Letter to the Editor- Ontario’s debt


Dear Editor,

It may be no surprise to Ontarians that our healthcare system is in dire need of more investment and improvement. Nothing shines a light on all our societal failings like a pandemic. Looking at ourselves and how we fare compared to other countries is also helpful, especially since we like to make claims about how great Canada is.

According to a report by the Organisation for Economic Co-operation and Development, which is an intergovernmental economic organisation with 37 member countries, Canada ranks 33rd when it comes to the number of hospital beds available.

The OECD report measures what resources are available to deliver services to inpatients. This is calculated in terms of the number of hospital beds that are maintained, staffed, and immediately available for use. It is measured in number of beds per 1000 inhabitants. Canada had 2.5 beds available per 1000 inhabitants in 2019.

Our healthcare system in this regard is surpassed by so many other countries, including Slovenia and Estonia. Slovenia had 4.4 beds per 1000, and the Czech Republic had 6.6 beds per 1000. Japan leads the OECD countries with the most beds available at 13 beds per 1000 inhabitants.

In 2018, Ontario’s health quality watchdog reported that hospitals were overcrowded, wait times were too long, and there were not enough beds. This was nearly two years in advance of the pandemic that descended on us in 2020. The early language of this current provincial government when it came to power was one encouraging institutions to look for greater efficiencies. This was followed by an announcement of $90 million, which is $10 million less than the previous government announced.

Healthcare professionals are calling for 12,000 additional long term care beds in the next few years. Clearly, the problem is compounding quickly, and is exacerbated by the pandemic, and our rapidly aging population. The writing has been on the wall for some time now, and we were aware of this crisis for the past decade with minimal government response.

We know that we need significant long-term investments in hospitals and across the continuum-of-care. Yet, we are faced with rhetoric about the government purse being empty, and an economic crisis. The ideology of lower taxes includes the reality of fewer services.

Doug Ford’s Conservative government provided tax cuts to the wealthiest people in Ontario, resulting in huge savings for millionaires; but it ripped $308 million out of our public purse.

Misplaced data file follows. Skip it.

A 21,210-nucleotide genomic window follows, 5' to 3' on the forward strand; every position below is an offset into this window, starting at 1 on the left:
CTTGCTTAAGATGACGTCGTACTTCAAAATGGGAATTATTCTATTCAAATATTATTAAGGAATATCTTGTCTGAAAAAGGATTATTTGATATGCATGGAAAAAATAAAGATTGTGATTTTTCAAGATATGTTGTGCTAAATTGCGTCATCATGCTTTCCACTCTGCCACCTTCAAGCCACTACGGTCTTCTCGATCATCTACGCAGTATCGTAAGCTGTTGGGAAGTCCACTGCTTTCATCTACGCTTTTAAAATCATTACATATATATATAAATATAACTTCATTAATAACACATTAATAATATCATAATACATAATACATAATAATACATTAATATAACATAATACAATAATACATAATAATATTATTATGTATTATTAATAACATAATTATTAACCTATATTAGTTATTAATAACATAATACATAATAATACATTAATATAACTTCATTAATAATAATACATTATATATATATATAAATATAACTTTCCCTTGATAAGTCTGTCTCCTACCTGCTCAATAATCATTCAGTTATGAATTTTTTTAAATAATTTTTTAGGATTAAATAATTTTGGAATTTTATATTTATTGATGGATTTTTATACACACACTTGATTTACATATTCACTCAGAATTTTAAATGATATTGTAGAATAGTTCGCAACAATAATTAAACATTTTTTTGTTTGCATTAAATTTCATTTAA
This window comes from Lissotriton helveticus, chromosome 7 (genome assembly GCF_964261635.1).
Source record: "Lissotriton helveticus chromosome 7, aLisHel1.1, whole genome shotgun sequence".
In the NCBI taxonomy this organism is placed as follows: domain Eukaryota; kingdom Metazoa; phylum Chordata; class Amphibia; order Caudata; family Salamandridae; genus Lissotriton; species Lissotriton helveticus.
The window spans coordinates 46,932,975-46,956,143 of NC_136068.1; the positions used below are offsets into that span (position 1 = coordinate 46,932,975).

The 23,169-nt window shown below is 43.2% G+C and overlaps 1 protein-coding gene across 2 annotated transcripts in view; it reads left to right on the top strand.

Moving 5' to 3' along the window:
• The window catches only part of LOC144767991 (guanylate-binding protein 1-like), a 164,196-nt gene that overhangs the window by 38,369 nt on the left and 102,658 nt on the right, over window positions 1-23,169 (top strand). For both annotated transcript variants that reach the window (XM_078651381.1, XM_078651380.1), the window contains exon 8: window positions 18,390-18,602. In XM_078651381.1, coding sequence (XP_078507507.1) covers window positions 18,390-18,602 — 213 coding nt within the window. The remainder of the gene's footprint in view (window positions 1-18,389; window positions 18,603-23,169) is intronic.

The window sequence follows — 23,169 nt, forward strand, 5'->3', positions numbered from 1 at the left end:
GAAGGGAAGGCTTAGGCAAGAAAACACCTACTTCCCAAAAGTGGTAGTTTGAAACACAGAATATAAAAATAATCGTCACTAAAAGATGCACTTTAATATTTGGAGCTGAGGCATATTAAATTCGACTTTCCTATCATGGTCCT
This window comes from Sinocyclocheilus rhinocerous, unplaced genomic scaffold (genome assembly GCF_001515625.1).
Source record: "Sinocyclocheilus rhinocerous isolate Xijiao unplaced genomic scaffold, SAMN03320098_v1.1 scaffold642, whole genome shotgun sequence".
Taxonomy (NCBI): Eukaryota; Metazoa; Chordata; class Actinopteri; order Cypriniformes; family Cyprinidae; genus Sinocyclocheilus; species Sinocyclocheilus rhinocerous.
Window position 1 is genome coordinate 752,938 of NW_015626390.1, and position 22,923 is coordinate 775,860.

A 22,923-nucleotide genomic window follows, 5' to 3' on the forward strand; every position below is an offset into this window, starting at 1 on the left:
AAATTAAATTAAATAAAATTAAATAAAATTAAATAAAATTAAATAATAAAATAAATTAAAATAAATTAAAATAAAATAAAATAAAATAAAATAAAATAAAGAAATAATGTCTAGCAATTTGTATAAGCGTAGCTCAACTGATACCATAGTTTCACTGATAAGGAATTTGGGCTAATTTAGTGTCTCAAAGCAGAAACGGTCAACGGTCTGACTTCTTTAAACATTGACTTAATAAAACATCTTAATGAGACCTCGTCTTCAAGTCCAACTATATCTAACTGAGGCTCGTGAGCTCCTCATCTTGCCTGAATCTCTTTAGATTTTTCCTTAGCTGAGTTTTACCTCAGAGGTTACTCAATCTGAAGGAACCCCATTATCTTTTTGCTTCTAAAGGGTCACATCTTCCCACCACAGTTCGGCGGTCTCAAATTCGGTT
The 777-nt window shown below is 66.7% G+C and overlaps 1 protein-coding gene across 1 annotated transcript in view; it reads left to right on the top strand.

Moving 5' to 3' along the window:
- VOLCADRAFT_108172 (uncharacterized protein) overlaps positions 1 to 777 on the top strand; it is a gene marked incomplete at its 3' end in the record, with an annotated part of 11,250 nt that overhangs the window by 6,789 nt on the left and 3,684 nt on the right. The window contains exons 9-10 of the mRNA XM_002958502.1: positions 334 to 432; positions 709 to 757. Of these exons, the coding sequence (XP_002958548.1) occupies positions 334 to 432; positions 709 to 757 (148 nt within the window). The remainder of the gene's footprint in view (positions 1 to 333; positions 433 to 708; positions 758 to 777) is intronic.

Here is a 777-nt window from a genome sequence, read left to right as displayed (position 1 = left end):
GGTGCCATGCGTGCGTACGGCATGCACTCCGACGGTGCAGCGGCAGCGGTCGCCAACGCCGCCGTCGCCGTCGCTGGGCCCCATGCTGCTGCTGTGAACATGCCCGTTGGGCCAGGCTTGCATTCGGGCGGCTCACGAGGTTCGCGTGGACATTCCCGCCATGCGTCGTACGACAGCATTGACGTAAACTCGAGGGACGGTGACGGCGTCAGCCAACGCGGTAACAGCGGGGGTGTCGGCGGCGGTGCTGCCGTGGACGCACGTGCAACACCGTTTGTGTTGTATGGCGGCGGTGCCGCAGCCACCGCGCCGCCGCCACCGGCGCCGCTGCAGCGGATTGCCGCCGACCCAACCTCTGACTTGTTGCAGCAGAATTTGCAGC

In September of 2019 the Financial Post reported the following:

“The dire and declining state of Ontario’s finances should concern everyone. Debt today means taxes tomorrow, and each Ontarian already owes more than $24,000 thanks to government overspending. Ontario’s debt grows by $523 each second. Ontarians pay $1.5 million every hour on interest alone.

A recent report by the Fraser Institute estimates that at the current rate of spending, an additional $42 billion will be added to Ontario’s debt from now until the government balances the budget in 2023 — which isn’t, conveniently, until after the next election.”

You would think that when Moody’s downgraded Ontario’s credit rating, this current government would be looking for money anywhere to pay down debt and enhance services, but they cancelled out a huge portion of probable revenue.

Public statements by the Conservative government to balance the budget appear to be only good sounding rhetoric. Everyone expects fiscal prudence. Don’t live beyond your means is an excellent mantra. However, there is more to a society than an accounting ledger.

If finding savings at the cost of putting our health care system in jeopardy so that millionaires can get a tax break, is part of the program, then count me out. If finding savings to pay down debt means putting peoples lives at risk in a crumbling health care system, I cannot support this. If it means we should all ante up, while millionaires are given a pass, then count me out. I identify with the majority of Ontarians who are struggling. I agree that we should tax things we want to discourage, and remove taxes from goods and services we wish to promote. I support government action that leads to a better quality of life for all. Our vision must be to create a better society, and not a vision driven by political favours to rich friends. Next election, we must vote as if our lives depend on it. As we can see by what is happening in our facilities, it just might.

Lorraine Rekmans


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